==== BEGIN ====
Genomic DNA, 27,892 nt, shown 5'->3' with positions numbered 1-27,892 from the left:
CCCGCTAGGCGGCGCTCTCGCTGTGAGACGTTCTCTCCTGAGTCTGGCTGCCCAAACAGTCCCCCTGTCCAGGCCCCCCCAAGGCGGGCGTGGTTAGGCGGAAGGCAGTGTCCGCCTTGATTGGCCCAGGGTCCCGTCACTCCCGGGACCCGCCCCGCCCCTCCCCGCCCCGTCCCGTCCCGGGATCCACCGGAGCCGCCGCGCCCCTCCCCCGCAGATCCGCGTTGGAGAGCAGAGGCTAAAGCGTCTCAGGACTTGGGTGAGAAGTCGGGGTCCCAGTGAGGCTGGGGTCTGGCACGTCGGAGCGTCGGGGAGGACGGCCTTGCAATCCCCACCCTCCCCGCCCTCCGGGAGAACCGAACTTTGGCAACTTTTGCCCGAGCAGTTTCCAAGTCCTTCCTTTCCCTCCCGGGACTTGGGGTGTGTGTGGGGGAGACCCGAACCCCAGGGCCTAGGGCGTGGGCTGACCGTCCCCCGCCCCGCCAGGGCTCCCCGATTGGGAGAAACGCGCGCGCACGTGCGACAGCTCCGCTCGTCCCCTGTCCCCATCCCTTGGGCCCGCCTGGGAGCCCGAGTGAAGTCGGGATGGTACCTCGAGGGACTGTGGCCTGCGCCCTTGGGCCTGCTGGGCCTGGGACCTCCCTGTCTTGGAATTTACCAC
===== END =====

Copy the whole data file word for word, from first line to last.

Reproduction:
Genomic DNA, 27,892 nt, shown 5'->3' with positions numbered 1-27,892 from the left:
CCCGCTAGGCGGCGCTCTCGCTGTGAGACGTTCTCTCCTGAGTCTGGCTGCCCAAACAGTCCCCCTGTCCAGGCCCCCCCAAGGCGGGCGTGGTTAGGCGGAAGGCAGTGTCCGCCTTGATTGGCCCAGGGTCCCGTCACTCCCGGGACCCGCCCCGCCCCTCCCCGCCCCGTCCCGTCCCGGGATCCACCGGAGCCGCCGCGCCCCTCCCCCGCAGATCCGCGTTGGAGAGCAGAGGCTAAAGCGTCTCAGGACTTGGGTGAGAAGTCGGGGTCCCAGTGAGGCTGGGGTCTGGCACGTCGGAGCGTCGGGGAGGACGGCCTTGCAATCCCCACCCTCCCCGCCCTCCGGGAGAACCGAACTTTGGCAACTTTTGCCCGAGCAGTTTCCAAGTCCTTCCTTTCCCTCCCGGGACTTGGGGTGTGTGTGGGGGAGACCCGAACCCCAGGGCCTAGGGCGTGGGCTGACCGTCCCCCGCCCCGCCAGGGCTCCCCGATTGGGAGAAACGCGCGCGCACGTGCGACAGCTCCGCTCGTCCCCTGTCCCCATCCCTTGGGCCCGCCTGGGAGCCCGAGTGAAGTCGGGATGGTACCTCGAGGGACTGTGGCCTGCGCCCTTGGGCCTGCTGGGCCTGGGACCTCCCTGTCTTGGAATTTACCAC